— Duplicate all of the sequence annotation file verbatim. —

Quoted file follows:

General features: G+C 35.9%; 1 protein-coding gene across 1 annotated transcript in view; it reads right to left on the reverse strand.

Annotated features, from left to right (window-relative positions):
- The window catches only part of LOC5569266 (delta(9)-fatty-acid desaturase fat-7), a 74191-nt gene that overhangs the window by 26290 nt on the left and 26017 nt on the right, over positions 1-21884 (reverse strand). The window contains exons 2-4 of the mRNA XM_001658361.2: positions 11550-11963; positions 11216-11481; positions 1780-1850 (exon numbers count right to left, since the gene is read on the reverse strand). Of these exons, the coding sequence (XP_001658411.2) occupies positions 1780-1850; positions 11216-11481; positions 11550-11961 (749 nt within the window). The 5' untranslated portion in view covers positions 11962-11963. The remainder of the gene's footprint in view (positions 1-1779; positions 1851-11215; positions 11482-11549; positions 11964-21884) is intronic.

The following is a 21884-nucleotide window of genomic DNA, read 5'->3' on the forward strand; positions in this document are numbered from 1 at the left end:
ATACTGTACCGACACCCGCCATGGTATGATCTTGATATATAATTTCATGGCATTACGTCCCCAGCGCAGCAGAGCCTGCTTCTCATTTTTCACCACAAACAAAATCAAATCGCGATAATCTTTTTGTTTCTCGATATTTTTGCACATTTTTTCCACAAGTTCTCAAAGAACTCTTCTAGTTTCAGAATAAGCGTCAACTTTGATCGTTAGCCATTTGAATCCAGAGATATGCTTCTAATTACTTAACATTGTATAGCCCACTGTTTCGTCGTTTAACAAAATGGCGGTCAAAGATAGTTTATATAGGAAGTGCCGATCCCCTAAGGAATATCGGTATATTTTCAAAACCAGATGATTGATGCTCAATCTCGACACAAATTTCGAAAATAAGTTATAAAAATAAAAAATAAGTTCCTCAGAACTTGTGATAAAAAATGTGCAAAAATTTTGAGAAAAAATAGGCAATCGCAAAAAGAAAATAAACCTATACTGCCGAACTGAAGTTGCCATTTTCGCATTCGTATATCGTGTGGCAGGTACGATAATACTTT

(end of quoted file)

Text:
General features: G+C 35.9%; 1 protein-coding gene across 1 annotated transcript in view; it reads right to left on the reverse strand.

Annotated features, from left to right (window-relative positions):
- The window catches only part of LOC5569266 (delta(9)-fatty-acid desaturase fat-7), a 74191-nt gene that overhangs the window by 26290 nt on the left and 26017 nt on the right, over positions 1-21884 (reverse strand). The window contains exons 2-4 of the mRNA XM_001658361.2: positions 11550-11963; positions 11216-11481; positions 1780-1850 (exon numbers count right to left, since the gene is read on the reverse strand). Of these exons, the coding sequence (XP_001658411.2) occupies positions 1780-1850; positions 11216-11481; positions 11550-11961 (749 nt within the window). The 5' untranslated portion in view covers positions 11962-11963. The remainder of the gene's footprint in view (positions 1-1779; positions 1851-11215; positions 11482-11549; positions 11964-21884) is intronic.

The following is a 21884-nucleotide window of genomic DNA, read 5'->3' on the forward strand; positions in this document are numbered from 1 at the left end:
ATACTGTACCGACACCCGCCATGGTATGATCTTGATATATAATTTCATGGCATTACGTCCCCAGCGCAGCAGAGCCTGCTTCTCATTTTTCACCACAAACAAAATCAAATCGCGATAATCTTTTTGTTTCTCGATATTTTTGCACATTTTTTCCACAAGTTCTCAAAGAACTCTTCTAGTTTCAGAATAAGCGTCAACTTTGATCGTTAGCCATTTGAATCCAGAGATATGCTTCTAATTACTTAACATTGTATAGCCCACTGTTTCGTCGTTTAACAAAATGGCGGTCAAAGATAGTTTATATAGGAAGTGCCGATCCCCTAAGGAATATCGGTATATTTTCAAAACCAGATGATTGATGCTCAATCTCGACACAAATTTCGAAAATAAGTTATAAAAATAAAAAATAAGTTCCTCAGAACTTGTGATAAAAAATGTGCAAAAATTTTGAGAAAAAATAGGCAATCGCAAAAAGAAAATAAACCTATACTGCCGAACTGAAGTTGCCATTTTCGCATTCGTATATCGTGTGGCAGGTACGATAATACTTT